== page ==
| Sarah Heinonen
HAMPDEN – Mary Ellen Glover is the newest member of the Hampden Select Board. With 542 votes, more than twice that of any other candidate, Glover will serve out the remaining 20 months of former Selectman Norman Charest’s term. Charest resigned in May.
A total of 944 residents voted in the special election that took place on Sept. 30. Four candidates, Glover, Fred Frangie, Nancy Zebert and Austin McKeon vied for the open seat.
The select board met on Sept. 30 to review a draft of the warrant for the special town meeting on Oct. 28. Among the articles discussed was a new solar bylaw. The board considered obtaining the consulting services of Beth Greenblatt of Beacon Integrated Solutions for review of the bylaw. Greenblatt has previously done consulting work for the town. No final decision was made to contract with her.
Also on the warrant is the acquisition of West Brook Phase II, a 25-acre parcel of land abutting Memorial Park, which would be secured for the Minnechaug Land Trust.
Sherry Himmelstein and Judy McKinley Brewer explained the details of the project to the board. A total of $207,000 would have to be approved at the meeting to acquire the land and the town would be reimbursed with a grant for 64 percent of that cost.
Town Accountant Cliff Bombard said, “the $207,000 will not affect the tax rate.” The first $72,000 would come from the Community Preservation “open space” account. There was some disagreement from which account the rest would be funded.
Applications for upgrades of the lighting at the Town Hall and the Senior Center will be sent to National Grid, which will relay to the town the various incentive programs. With the incentive programs, the town can get accurate quotes on the work to be done. Select Board Chair John Flynn said the approval of this first step in the process does not commit the town to anything.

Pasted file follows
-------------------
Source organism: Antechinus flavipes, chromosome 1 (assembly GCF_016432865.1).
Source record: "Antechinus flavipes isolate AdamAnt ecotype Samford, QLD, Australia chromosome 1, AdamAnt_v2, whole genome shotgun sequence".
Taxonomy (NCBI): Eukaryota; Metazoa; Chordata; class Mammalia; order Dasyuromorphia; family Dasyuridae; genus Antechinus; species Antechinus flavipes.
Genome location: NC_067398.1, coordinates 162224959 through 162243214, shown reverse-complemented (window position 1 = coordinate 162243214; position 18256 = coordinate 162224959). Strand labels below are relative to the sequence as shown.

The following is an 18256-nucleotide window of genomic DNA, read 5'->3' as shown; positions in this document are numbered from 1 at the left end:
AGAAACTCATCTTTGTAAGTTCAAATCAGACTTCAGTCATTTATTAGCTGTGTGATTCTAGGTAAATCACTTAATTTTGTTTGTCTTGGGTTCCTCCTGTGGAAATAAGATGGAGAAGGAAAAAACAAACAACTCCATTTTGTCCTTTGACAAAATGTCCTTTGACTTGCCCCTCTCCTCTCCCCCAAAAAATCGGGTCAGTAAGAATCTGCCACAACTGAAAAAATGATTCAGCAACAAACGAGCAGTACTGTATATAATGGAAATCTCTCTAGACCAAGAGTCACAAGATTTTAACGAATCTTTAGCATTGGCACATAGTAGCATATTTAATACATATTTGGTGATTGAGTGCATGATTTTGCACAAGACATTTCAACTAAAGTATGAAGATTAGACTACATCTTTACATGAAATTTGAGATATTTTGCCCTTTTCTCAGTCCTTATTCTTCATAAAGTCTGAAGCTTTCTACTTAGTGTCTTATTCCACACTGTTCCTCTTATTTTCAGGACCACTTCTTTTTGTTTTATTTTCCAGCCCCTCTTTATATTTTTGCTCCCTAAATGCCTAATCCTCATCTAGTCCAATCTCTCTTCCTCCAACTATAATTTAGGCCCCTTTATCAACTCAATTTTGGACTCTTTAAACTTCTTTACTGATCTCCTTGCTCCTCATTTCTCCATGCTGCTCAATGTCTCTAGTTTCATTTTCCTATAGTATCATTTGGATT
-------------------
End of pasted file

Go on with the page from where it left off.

The board voted to pursue upgrades to LED streetlights. Flynn, who had asked Police Chief Jeff Farnsworth for a list of intersections that need lighting replacement, said between 160 and 200 lights would need to be changed.
In Bob Markel’s town manager report, he suggested that the town switch to paying its employees bi-weekly, rather than weekly, to save administration costs. To cushion against the expected pushback from employees, he proposed that the employees share in the money saved in the first year via a bonus. Flynn told Markel to get a quote on how much money would be saved.
An ambulance advisory committee is being formed to aid Markel in the search for a long-term ambulance service solution for the town.
Markel also informed the board that there would be a presentation at the next department head meeting on how to avoid ransomware, a method of locking an institution out of its computer system for extortion purposes. Ransomware attacks on municipalities are becoming increasingly common.
A speed limit sign was ordered for Mountain Road. There have been two complaints of speeding on the recently repaved road. Flynn noted, “once you improve a road, speed problems go up.”
Finally, Markel said that he was seeking clarity on whether children could be filmed in the children’s room of the library. He explained that a group known as “First Amendment Audits” has been arriving unannounced at government offices in the area and filming themselves asking provocative questions of those working there. The videos are then uploaded to YouTube.
“Children have additional rights,” Markel said. He wants to know to what extent the librarian can keep them from filming the children if the group came to Hampden.